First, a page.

County of Brant Public Library Digital Collections
Mitchell House


Description
Media Type:
Image
Text
Item Type:
Photographs
Description:

Charles Mitchell House is one of the most noteworthy cobblestone houses in Paris and is considered builder Levi Boughton's best work[1]. Built in the 1840s, it merged the distinctive cobblestone style with Greek Revival architecture[2]. Its evenly-rounded cobblestones are said to have been collected by Mitchell himself, and are arrayed in an attractive, slightly slanted pattern[3]; the cobblestones' regular, stippled design mediates the otherwise grand look of the Doric columns, cornices, and porch[4].

A later side addition from 1885, built as a doctor's office[5], retains the original style and blends in well with the original building[6]. It marks one of the last constructions in the cobblestone style[7].

Notes

[1] Chapple, 80
[2] Ashenburg, 107
[3] Chapple, 80
[4] Ashenburg, 107
[5] Ashenburg, 108
[6] Brant, 14
[7] Ashenburg, 108

References

Ashenburg, Katherine. (1996). Going to Town. Toronto: Macfarlane Walter & Ross.
Chapple, Nina. (2006). A Heritage of Stone: Buildings of Niagara, St. Catharines, the Hamilton Escarpment, Paris, Cambridge, Waterloo County, Guelph, Fergus and Elora and St. Marys. Toronto: Lorimer.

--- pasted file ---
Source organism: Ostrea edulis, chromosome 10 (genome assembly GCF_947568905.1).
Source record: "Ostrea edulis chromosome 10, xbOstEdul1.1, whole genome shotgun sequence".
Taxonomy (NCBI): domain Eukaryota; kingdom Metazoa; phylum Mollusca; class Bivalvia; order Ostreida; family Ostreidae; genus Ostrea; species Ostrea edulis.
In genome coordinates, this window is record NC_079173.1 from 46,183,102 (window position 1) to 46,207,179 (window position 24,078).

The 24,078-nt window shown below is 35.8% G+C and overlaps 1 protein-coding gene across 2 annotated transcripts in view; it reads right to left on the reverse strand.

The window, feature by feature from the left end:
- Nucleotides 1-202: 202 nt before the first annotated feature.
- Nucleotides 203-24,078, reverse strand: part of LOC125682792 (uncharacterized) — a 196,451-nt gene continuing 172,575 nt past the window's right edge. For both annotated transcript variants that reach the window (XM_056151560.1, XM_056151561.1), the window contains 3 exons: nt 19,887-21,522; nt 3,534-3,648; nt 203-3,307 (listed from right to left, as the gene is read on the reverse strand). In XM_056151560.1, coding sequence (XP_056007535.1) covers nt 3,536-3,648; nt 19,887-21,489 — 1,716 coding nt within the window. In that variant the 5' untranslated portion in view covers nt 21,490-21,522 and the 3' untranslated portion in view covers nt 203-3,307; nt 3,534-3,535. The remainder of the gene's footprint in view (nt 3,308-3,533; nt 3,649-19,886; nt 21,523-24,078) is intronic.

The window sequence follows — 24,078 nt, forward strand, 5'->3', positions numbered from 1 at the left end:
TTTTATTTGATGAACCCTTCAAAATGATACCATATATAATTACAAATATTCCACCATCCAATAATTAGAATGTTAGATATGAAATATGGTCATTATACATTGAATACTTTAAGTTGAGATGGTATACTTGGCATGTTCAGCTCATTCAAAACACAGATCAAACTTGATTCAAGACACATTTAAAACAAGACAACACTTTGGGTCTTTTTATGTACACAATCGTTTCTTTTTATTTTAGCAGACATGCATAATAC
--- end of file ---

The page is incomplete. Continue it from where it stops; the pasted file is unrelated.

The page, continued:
County of Brant. (n.d.) County of Brant Heritage Driving Tour. Retrieved January 11, 2010, from here.

Notes:
Images were taken in January 2010
Date of Publication:
1840
Subject(s):
Local identifier:
2010OB007
Geographic Coverage:
  • Ontario, Canada
    Latitude: 43.1931939083632 Longitude: -80.3857451677322
Copyright Statement:
Copyright status unknown. Responsibility for determining the copyright status and any use rests exclusively with the user.
Contact
County of Brant Public Library
Email
WWW address
Agency street/mail address

County of Brant Public Library (Paris Branch)
12 William Street
Paris, ON
N3L 1K7 | @brantlibrary

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Mitchell House


Charles Mitchell House is one of the most noteworthy cobblestone houses in Paris and is considered builder Levi Boughton's best work[1]. Built in the 1840s, it merged the distinctive cobblestone style with Greek Revival architecture[2]. Its evenly-rounded cobblestones are said to have been collected by Mitchell himself, and are arrayed in an attractive, slightly slanted pattern[3]; the cobblestones' regular, stippled design mediates the otherwise grand look of the Doric columns, cornices, and porch[4].

A later side addition from 1885, built as a doctor's office[5], retains the original style and blends in well with the original building[6]. It marks one of the last constructions in the cobblestone style[7].

Notes

[1] Chapple, 80
[2] Ashenburg, 107
[3] Chapple, 80
[4] Ashenburg, 107
[5] Ashenburg, 108
[6] Brant, 14
[7] Ashenburg, 108

References

Ashenburg, Katherine. (1996). Going to Town. Toronto: Macfarlane Walter & Ross.
Chapple, Nina. (2006). A Heritage of Stone: Buildings of Niagara, St. Catharines, the Hamilton Escarpment, Paris, Cambridge, Waterloo County, Guelph, Fergus and Elora and St. Marys. Toronto: Lorimer.
County of Brant. (n.d.) County of Brant Heritage Driving Tour. Retrieved January 11, 2010, from here.